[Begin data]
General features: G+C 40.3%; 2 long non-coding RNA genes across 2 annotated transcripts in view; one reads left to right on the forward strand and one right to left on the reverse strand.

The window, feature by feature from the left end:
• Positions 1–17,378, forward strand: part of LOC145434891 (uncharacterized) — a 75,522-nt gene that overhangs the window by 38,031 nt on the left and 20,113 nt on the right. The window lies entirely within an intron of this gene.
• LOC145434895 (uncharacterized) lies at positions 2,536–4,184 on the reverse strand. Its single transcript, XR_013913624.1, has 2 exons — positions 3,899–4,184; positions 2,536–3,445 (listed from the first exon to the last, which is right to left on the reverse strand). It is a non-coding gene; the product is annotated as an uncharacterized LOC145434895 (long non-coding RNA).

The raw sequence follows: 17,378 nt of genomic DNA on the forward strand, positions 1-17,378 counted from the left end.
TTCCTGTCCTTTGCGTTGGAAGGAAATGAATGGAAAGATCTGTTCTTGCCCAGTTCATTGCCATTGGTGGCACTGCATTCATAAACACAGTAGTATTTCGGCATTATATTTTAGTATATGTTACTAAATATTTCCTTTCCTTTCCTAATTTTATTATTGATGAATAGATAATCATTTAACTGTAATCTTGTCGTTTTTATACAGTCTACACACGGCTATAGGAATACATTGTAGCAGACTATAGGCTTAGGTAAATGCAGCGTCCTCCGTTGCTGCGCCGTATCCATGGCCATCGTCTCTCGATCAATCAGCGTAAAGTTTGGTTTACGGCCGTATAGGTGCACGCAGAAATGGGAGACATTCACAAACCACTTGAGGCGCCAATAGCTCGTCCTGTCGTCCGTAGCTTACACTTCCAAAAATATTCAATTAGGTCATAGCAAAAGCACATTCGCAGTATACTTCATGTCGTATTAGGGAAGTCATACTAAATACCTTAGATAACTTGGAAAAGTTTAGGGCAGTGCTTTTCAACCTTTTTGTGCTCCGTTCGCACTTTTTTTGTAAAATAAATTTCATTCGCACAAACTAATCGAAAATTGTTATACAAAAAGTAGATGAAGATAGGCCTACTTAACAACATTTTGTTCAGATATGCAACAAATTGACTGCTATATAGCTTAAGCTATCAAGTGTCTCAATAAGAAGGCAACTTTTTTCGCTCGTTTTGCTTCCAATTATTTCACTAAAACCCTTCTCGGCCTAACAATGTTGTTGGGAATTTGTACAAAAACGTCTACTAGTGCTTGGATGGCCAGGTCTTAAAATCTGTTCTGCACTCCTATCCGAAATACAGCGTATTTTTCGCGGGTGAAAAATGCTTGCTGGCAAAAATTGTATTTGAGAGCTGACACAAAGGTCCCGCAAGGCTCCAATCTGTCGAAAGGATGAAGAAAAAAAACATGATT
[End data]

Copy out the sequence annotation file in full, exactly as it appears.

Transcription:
General features: G+C 40.3%; 2 long non-coding RNA genes across 2 annotated transcripts in view; one reads left to right on the forward strand and one right to left on the reverse strand.

The window, feature by feature from the left end:
• Positions 1–17,378, forward strand: part of LOC145434891 (uncharacterized) — a 75,522-nt gene that overhangs the window by 38,031 nt on the left and 20,113 nt on the right. The window lies entirely within an intron of this gene.
• LOC145434895 (uncharacterized) lies at positions 2,536–4,184 on the reverse strand. Its single transcript, XR_013913624.1, has 2 exons — positions 3,899–4,184; positions 2,536–3,445 (listed from the first exon to the last, which is right to left on the reverse strand). It is a non-coding gene; the product is annotated as an uncharacterized LOC145434895 (long non-coding RNA).

The raw sequence follows: 17,378 nt of genomic DNA on the forward strand, positions 1-17,378 counted from the left end.
TTCCTGTCCTTTGCGTTGGAAGGAAATGAATGGAAAGATCTGTTCTTGCCCAGTTCATTGCCATTGGTGGCACTGCATTCATAAACACAGTAGTATTTCGGCATTATATTTTAGTATATGTTACTAAATATTTCCTTTCCTTTCCTAATTTTATTATTGATGAATAGATAATCATTTAACTGTAATCTTGTCGTTTTTATACAGTCTACACACGGCTATAGGAATACATTGTAGCAGACTATAGGCTTAGGTAAATGCAGCGTCCTCCGTTGCTGCGCCGTATCCATGGCCATCGTCTCTCGATCAATCAGCGTAAAGTTTGGTTTACGGCCGTATAGGTGCACGCAGAAATGGGAGACATTCACAAACCACTTGAGGCGCCAATAGCTCGTCCTGTCGTCCGTAGCTTACACTTCCAAAAATATTCAATTAGGTCATAGCAAAAGCACATTCGCAGTATACTTCATGTCGTATTAGGGAAGTCATACTAAATACCTTAGATAACTTGGAAAAGTTTAGGGCAGTGCTTTTCAACCTTTTTGTGCTCCGTTCGCACTTTTTTTGTAAAATAAATTTCATTCGCACAAACTAATCGAAAATTGTTATACAAAAAGTAGATGAAGATAGGCCTACTTAACAACATTTTGTTCAGATATGCAACAAATTGACTGCTATATAGCTTAAGCTATCAAGTGTCTCAATAAGAAGGCAACTTTTTTCGCTCGTTTTGCTTCCAATTATTTCACTAAAACCCTTCTCGGCCTAACAATGTTGTTGGGAATTTGTACAAAAACGTCTACTAGTGCTTGGATGGCCAGGTCTTAAAATCTGTTCTGCACTCCTATCCGAAATACAGCGTATTTTTCGCGGGTGAAAAATGCTTGCTGGCAAAAATTGTATTTGAGAGCTGACACAAAGGTCCCGCAAGGCTCCAATCTGTCGAAAGGATGAAGAAAAAAAACATGATT